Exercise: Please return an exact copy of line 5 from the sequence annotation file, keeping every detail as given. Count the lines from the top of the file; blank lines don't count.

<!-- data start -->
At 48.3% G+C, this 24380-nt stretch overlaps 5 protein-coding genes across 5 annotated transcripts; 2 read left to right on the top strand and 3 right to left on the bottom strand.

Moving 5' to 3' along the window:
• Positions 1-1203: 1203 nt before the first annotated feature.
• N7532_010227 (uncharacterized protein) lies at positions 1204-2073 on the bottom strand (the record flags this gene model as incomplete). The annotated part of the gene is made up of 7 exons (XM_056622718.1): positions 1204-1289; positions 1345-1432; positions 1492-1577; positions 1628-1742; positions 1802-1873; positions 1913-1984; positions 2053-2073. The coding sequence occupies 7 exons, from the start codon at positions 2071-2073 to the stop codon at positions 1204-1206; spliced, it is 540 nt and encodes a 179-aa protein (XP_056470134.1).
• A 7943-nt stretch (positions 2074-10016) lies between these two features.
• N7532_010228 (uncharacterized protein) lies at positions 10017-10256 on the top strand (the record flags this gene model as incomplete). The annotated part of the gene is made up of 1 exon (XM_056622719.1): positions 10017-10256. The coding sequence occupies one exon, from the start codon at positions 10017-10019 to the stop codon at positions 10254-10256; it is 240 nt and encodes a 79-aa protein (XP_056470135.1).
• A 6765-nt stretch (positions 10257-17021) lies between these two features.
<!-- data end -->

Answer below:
• A 7943-nt stretch (positions 2074-10016) lies between these two features.